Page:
THE SNP government is under growing pressure to intervene in the row over the arming of Scotland’s police force, as demands mount for a U-turn.
Ministers are being urged to “take responsibility” after the situation escalated last week when armed officers were pictured on their way to a disturbance at a fast-food restaurant in Inverness – one of the UK’s safest cities.
But police chiefs last night insisted that armed officers play a “critically important role” in keeping communities safe and account for less than 1 per cent of officers in Scotland.
There are currently 275 dedicated armed officers deployed on a shift basis across Scotland.
Police Scotland chief Sir Stephen House took the decision to send armed officers out on the beat instead of waiting on standby for incidents.
Justice secretary Kenny MacAskill was informed, but insists this is an “operational matter” for Police Scotland.
But former Liberal Democrat leader Sir Menzies Campbell last night became the latest to join the growing chorus of discontent over the routine deployment of armed officers.
Sir Menzies warned that the ultimate responsibility for the change in policy lies with the Scottish Government.
He said: “I never thought I would see the day when uniformed police officers would be carrying firearms openly in the street.
“It is quite true that operational matters are for the chief constable but the framework within which he exercises that responsibility lies fairly and squarely at the feet of the politicians to whom he is answerable. Operational independence can only be exercised with political agreement and direction.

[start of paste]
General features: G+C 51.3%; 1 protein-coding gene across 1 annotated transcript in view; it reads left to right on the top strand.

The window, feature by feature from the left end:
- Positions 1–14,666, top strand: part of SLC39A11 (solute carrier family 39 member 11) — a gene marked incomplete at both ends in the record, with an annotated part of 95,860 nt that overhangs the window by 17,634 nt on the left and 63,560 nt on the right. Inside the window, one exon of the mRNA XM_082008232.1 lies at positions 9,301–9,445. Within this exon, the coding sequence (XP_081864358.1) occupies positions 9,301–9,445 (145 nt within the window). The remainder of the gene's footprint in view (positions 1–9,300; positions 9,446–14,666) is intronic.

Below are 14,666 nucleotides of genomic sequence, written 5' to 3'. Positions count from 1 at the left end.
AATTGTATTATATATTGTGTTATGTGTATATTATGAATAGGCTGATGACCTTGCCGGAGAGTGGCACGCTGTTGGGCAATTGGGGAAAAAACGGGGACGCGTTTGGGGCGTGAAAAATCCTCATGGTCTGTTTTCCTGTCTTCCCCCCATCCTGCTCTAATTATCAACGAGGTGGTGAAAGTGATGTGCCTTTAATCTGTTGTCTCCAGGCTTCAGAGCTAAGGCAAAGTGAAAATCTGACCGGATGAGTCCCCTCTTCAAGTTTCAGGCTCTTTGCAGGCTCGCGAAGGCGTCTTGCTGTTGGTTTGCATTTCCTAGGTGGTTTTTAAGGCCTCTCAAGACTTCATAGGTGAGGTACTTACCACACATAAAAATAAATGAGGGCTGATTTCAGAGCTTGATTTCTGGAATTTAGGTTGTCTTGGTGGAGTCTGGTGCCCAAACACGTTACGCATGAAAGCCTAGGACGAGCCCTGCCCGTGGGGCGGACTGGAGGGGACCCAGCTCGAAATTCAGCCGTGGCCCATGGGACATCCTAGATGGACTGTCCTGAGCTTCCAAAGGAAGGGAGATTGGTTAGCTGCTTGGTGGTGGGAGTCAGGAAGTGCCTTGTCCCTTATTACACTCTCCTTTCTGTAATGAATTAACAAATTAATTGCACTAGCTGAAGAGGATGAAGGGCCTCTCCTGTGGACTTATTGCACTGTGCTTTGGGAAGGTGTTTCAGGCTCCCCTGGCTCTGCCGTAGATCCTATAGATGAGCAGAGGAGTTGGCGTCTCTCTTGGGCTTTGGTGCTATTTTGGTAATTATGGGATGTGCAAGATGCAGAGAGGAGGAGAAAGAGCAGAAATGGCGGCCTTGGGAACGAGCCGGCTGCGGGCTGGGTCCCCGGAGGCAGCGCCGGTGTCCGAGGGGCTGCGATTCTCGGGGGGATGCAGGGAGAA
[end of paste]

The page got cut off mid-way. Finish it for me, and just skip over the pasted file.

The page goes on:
“The present Scottish Government wishes to be known for many things. It would be an irony if the thing for which they were most remembered was their acquiescence in the appearance of firearms as a matter of routine on the streets of Scotland.”
Lib Dem Treasury Secretary Danny Alexander has already demanded talks with Sir Stephen over the incident in Inverness.
Scottish Labour’s justice spokesman Graeme Pearson said a full consultation on the issue is needed after claiming the decision was reached after a “private conversation” between Sir Stephen and Kenny MacAskill.
He said: “The Scottish Government must accept responsibility for this issue. It must ensure that decision’s made between the Police Authority and Police Scotland are open and transparent so that we and, more importantly, local communities can judge whether or not these are necessary. The public deserve to know why this decision was made and by whom.
“If, in this society where crime is at a 39-year low, we cannot find an explanation for such a change, big egos must get over themselves and admit they have got it wrong.”
However, Police Scotland Deputy Chief Constable Crime and Operational Support, Iain Livingstone, defended the practice, saying: “We have more than 17,234 officers working across Scotland to keep people safe.
“Our armed officers play a critically important role in that, from responding to a robbery at gunpoint at bookmakers in Inverness in March to tackling a knife-wielding criminal who recently threatened the public and attacked our officers on Edinburgh’s busiest street.”
Sir Stephen has already agreed to consider a review of the policy when the standing firearms authority is next reviewed alongside the intelligence, following a request by Highland Council.